“ …over our heads will float the Blue Bird singing of beautiful and impossible things, of things that are lovely and that never happened, of things that are not and that should be.” From The Decay of Lying (1889)
On this day, October 16, in 1854 was born one of the world’s most magical and compelling literary writers, an artist of extraordinary wit and learning, whose genius would be countered by his humanity and reckless quest for love and perfection. Oscar Wilde paid a heavy price for his romantic urges and belief in beauty. A wry fatalism certainly stalked him throughout his short life which ended in a hotel room in Paris in 1900, as did an eloquent defiance which he simply could not help. The epigrams flowed. Yet his rich and diverse legacy is as full of sorrow as it is of humour, insight and observation. It is as difficult to move through a day without hearing at least some reference to Wilde – be it a quote from his work or a paraphrase – as it is of Shakespeare or Yeats. Wilde endures as do the respective works of an Elizabethan dramatist and an Irish poet born less than 11 years after Wilde. This trio infiltrate our consciousness; their words shape our responses.
For many readers the first encounter with Wilde could be having once listened as children to a grown-up reading from The Happy Prince. It was published in 1888 in a collection which also includes The Nightingale and the Rose; The Selfish Giant; The Devoted Friend; and The Remarkable Rocket. Wilde speaks to every one, adult or child.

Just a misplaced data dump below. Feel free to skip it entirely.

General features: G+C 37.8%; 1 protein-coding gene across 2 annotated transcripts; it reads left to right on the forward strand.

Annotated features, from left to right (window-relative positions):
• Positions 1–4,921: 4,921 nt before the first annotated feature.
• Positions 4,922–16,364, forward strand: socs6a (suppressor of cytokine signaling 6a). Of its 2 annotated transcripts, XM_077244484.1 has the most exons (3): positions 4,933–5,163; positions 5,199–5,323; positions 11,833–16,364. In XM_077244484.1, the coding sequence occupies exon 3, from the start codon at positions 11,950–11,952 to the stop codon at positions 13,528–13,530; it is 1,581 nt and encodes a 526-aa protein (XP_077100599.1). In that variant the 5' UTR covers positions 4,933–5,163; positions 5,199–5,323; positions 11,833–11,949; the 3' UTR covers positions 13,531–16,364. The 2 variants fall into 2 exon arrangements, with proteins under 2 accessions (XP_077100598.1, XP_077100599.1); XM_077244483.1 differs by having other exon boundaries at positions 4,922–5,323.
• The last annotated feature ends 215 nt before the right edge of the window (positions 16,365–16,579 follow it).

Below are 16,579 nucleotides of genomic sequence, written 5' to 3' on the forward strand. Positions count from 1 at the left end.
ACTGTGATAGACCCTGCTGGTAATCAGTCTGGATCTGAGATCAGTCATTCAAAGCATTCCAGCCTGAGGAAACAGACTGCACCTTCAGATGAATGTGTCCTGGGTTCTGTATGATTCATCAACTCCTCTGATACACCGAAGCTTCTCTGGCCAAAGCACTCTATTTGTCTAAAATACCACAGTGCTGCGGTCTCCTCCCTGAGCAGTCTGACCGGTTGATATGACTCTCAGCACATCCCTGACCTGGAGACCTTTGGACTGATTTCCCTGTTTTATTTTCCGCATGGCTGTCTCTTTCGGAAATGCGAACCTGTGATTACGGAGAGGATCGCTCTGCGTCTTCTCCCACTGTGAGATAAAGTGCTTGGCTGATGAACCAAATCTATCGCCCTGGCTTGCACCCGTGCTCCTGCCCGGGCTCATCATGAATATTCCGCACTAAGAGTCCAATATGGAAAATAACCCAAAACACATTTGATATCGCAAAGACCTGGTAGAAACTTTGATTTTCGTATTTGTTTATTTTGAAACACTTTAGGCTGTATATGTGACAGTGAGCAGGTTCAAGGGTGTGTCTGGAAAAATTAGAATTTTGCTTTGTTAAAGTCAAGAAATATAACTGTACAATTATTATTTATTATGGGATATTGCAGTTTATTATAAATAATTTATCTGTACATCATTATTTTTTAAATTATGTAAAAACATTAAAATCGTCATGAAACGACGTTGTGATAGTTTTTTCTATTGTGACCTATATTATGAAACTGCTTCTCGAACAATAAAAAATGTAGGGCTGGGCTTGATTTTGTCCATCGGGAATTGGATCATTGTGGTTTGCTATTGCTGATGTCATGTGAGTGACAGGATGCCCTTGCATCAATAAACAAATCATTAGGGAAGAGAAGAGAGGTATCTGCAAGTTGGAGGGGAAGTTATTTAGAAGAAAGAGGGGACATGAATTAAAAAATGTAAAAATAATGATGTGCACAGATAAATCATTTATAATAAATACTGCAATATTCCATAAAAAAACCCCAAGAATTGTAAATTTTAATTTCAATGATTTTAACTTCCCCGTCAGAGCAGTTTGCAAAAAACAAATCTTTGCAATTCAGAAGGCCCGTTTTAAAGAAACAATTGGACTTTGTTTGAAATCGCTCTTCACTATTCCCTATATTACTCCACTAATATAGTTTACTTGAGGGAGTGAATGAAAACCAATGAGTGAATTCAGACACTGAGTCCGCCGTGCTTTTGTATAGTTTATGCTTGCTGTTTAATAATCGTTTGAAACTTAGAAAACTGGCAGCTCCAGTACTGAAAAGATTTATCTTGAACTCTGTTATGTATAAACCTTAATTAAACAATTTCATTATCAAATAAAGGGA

In celebration of Wilde on this the 161st anniversary of his birth, one could return to The Happy Prince or to The Selfish Giant and wonder anew at the art, or, even better, make this the moment to introduce a son or daughter, niece or nephew to the poignant wonder that is Wilde. The Selfish Giant is an all-time favourite. Should your preference move to non-fiction, Notting Hill editions, champions of the essay form, have just published an elegant selection of Wilde’s writings, Beautiful and Impossible Things, which takes its title from The Decay of Lying (1889) which features along with The Soul of Man under Socialism (1891) and The House Beautiful (1882). It casts a sharp light on Wilde’s overwhelming sense of justice. Not surprisingly, Wilde defended Parnell in print. As mercurial as Mozart, Oscar Wilde is quick-fire and worthy of pursuit. Not for nothing did one of his most distinguished admirers, biographer Richard Ellmann, concede that writing his study, Oscar Wilde, which was published in 1987, was very difficult as Wilde was elusive: “He belongs more to our world than to Victoria’s. Now beyond the reach of scandal, his best writings validated by time, he comes before us still, a towering figure, laughing and weeping, with parables and paradoxes, so generous, so amusing, so right.”
Flamboyance, theatricality, arch playfulness, a bizarre innocence and dazzling self-belief all share a role in his tragedy. As an artist he has an unusual appeal. Read anything by Oscar Wilde, be it an essay or a children’s story; experience his outstanding novel, The Picture of Dorian Gray (1890), or simply absorb his fabulous comedies and it is immediately apparent – he is a complete writer as well as a profound thinker. Central to his marvellous rise and squalid fall is his uncommon genius and his ironic parade of his ego. There is also his apparent confidence that everything was his for the taking, yet even more importantly – consider his humanity; he loved, he suffered, he tried to survive.